Left in Andover: The push to learn in Japan

By Susan Leader
©2019 Telegraph Publishing LLC

The downside of securing an apprenticeship at the Ogami Pottery was that I could no longer freely visit the other workshops in Tachikui village without feeling like a traitor.

Wherever I wandered, workers quizzed me as to how the Ogamis did things: What tools and techniques did they use? What shapes were we producing?

I found this rather amusing since I had already had the opportunity to observe that all of the potteries in the village did everything exactly the same, in accordance with their 800-year-old Tamba ware tradition.

Susan, at her glazing tasks in Tachikui, Japan, 1973.

Regardless, now I was busy six days a week. Oku-san, the wife, dressed me for work as her helper in indigo mompe, traditional peasant bloomers with gathered waist and ankles, and ruffled long sleeved aprons tied at the back.

No modern young Japanese women would have agreed to appear publicly in such apparel. But I rather fancied my get-up, even though the sight of me sent the country school children running — and even crying on one occasion. Some had never seen a foreigner up close, and certainly not a red-haired one.

Oku-san had no hesitation ordering me around. She kept me busy sweeping the floors and glazing pots all day. She was a true perfectionist, making us natural born opposites. I realized she had much to teach me if I could force myself to be compliant, but this went against my every instinct.

Carrying a board of pots — or tatah.

If I could somehow manage to never sully my apron, obey her commands instantly and work my heart out, then I might master discipline, patience and humility, not to mention pottery. Hourly, I wondered how long I could last.

One evening after work I escaped and went alone to visit Y-san, the hipster looking apprentice at a neighboring pottery, thinking he would be sympathetic to my plight. Instead, he lectured to me that a chestnut tree takes seven years to bear fruit. That was how long his own apprenticeship would last. Only then would he earn the right to call himself a potter. An American like me who rushed in and expected to learn everything in three months was beneath contempt.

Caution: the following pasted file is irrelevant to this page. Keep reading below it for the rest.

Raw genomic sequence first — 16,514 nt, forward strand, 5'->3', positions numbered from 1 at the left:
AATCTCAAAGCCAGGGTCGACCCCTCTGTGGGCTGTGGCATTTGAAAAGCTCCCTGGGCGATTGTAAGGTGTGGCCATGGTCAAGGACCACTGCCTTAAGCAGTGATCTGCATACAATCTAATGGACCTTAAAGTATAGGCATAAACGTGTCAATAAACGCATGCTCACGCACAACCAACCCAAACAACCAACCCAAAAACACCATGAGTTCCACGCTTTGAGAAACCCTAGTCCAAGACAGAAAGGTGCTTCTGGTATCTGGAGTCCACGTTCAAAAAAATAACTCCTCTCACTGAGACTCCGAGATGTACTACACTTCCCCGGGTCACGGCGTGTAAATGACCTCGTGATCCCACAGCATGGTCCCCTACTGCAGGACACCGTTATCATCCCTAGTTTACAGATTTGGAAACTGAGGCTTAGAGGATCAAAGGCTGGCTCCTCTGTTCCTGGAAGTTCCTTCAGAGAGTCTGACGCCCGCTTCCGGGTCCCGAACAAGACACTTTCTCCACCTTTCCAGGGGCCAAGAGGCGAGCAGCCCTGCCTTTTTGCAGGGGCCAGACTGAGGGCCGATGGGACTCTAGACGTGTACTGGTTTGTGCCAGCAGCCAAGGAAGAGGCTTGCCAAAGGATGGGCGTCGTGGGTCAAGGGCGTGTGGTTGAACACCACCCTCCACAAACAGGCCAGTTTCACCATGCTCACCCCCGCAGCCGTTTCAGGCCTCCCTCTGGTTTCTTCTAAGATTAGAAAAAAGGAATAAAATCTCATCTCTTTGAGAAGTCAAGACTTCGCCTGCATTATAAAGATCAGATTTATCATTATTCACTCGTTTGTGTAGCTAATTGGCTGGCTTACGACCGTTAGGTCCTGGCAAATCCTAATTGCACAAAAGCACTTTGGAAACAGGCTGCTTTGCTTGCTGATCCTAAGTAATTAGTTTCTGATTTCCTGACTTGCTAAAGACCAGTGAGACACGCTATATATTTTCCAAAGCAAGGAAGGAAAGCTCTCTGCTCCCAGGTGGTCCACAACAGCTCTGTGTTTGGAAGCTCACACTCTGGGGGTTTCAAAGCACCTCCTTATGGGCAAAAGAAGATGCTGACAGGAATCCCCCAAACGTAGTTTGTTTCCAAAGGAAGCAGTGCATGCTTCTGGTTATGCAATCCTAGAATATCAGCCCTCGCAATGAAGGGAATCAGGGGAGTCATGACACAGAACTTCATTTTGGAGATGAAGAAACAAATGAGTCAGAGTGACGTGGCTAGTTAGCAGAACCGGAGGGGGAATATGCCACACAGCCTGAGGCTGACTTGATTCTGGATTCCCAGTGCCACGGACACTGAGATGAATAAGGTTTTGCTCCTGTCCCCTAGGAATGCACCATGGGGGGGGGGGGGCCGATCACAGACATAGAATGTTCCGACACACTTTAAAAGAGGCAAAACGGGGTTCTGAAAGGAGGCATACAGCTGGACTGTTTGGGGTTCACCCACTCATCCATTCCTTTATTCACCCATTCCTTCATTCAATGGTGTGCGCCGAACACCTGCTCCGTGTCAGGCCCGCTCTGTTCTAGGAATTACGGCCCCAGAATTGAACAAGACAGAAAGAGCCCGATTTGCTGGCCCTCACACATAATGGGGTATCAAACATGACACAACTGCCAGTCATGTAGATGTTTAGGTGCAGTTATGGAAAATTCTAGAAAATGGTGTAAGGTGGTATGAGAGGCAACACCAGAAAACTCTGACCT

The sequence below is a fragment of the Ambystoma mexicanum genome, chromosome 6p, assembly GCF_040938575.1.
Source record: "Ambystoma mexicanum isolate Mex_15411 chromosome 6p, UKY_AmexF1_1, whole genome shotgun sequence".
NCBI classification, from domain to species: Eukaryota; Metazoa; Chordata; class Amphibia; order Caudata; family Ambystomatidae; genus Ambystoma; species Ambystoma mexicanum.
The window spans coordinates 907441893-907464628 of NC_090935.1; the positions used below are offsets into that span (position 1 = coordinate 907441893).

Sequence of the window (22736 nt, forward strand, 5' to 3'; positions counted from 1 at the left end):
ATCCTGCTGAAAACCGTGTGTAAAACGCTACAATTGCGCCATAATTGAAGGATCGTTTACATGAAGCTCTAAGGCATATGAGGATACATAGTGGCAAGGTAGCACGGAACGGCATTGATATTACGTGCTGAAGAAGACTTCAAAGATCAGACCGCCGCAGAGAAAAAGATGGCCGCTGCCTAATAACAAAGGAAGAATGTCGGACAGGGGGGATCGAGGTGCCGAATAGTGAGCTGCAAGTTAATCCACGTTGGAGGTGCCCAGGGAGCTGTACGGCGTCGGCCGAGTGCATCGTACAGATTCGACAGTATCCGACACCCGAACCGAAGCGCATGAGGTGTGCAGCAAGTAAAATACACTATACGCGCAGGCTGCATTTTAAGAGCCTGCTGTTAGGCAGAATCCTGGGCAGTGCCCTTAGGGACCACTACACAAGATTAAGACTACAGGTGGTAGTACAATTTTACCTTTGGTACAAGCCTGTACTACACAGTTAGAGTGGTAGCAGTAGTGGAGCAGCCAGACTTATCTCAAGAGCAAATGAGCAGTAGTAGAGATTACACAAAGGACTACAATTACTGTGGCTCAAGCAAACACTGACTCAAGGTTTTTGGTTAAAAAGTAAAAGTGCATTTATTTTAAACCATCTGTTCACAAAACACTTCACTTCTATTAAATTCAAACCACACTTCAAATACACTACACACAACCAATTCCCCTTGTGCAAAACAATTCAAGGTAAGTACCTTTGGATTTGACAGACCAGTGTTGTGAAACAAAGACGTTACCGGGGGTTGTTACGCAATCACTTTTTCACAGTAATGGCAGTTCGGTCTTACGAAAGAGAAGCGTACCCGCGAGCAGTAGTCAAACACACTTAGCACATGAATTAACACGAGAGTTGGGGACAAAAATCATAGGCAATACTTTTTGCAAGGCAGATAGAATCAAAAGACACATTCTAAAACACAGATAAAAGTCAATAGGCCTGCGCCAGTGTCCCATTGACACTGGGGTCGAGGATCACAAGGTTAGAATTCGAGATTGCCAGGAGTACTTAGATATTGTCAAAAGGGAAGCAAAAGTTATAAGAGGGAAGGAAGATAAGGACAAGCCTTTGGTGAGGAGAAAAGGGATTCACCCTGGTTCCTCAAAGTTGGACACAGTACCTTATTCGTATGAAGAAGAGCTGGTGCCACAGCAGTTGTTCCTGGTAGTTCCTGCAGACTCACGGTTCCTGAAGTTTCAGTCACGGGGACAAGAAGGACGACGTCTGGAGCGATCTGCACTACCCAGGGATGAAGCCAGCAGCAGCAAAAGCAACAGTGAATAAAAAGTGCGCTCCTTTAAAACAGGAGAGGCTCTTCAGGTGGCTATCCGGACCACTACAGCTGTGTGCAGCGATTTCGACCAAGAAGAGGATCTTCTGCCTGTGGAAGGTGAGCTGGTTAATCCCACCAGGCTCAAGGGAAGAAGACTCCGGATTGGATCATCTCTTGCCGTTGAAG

Daniel Rhodes wrote in his 1970s book Tamba Pottery: The Timeless Art of a Japanese Village:

Design is a word which can hardly be applied to an old Tamba pot. The jar ‘happens.’ It seems to have formed itself. And surely the potter must have felt that way about it. He must have turned out his quota of jars each day with little thought of the individuality of each piece. Through his workmanship, the clay, the water, the rhythm of the wheel and the fire came together. The feeling and creative urge which prompted the shaping of these pots operated at the deeper levels of group consciousness…the pots express a whole culture, an attitude, a way of living and working.

Group photo in front of climbing kiln at Ogami Pottery with Susan on upper left.

I yearned to explain to my fellow apprentice that my heart beat with just as much passion for Tamba pottery as his did. I had assumed that was obvious. Why else would I have traveled here to the other side of the world?

Y-san turned back to his turntable of Dylan records, and I returned to my own workshop, seething with rebellion. I lacked the words, but not the determination, to become a link in this thousand-year-old cult of fired earth.

After a full 30 days of shadowing Oku-san, dipping pots in vats of glaze and emulating her mincing trot across the workshop to perform the feminine duty of picking up the phone — even when a man was sitting right next to it — I went on strike. I announced that I would leave if I was not allowed to work on the potters wheel.

Against his better judgment, Dana-san, the boss, agreed to this unheard of role for a female, issuing me the challenge of throwing 1,000 identical sake cups, starting the very next day.

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Filed Under: Community and Arts LifeLeft in Andover

About the Author: Vermont native and noted potter Susan Leader grew up on Popplewood Farm in Andover. At age 17, she was inspired to take up the potter's wheel by "a charismatic potter" from the Society of Vermont Craftsman. She spent 18 months apprenticing at pottery villages throughout Japan. She returned to Popplewood Farm, where she and her husband, fiddle player John Specker, raised their two daughters.

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